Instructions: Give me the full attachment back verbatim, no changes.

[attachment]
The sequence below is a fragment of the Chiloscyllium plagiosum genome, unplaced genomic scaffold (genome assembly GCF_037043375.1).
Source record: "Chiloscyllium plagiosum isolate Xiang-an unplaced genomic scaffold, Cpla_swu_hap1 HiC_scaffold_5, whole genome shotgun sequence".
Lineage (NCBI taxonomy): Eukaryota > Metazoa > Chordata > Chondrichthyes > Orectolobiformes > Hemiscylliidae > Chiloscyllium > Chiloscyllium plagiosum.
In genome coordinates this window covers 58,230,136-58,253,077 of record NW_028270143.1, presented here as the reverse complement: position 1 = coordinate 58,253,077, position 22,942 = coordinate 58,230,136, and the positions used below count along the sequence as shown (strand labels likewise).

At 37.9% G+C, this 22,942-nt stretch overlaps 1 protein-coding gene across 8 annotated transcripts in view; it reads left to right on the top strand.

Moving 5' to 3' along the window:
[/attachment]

The sequence below is a fragment of the Chiloscyllium plagiosum genome, unplaced genomic scaffold (genome assembly GCF_037043375.1).
Source record: "Chiloscyllium plagiosum isolate Xiang-an unplaced genomic scaffold, Cpla_swu_hap1 HiC_scaffold_5, whole genome shotgun sequence".
Lineage (NCBI taxonomy): Eukaryota > Metazoa > Chordata > Chondrichthyes > Orectolobiformes > Hemiscylliidae > Chiloscyllium > Chiloscyllium plagiosum.
In genome coordinates this window covers 58,230,136-58,253,077 of record NW_028270143.1, presented here as the reverse complement: position 1 = coordinate 58,253,077, position 22,942 = coordinate 58,230,136, and the positions used below count along the sequence as shown (strand labels likewise).

At 37.9% G+C, this 22,942-nt stretch overlaps 1 protein-coding gene across 8 annotated transcripts in view; it reads left to right on the top strand.

Moving 5' to 3' along the window: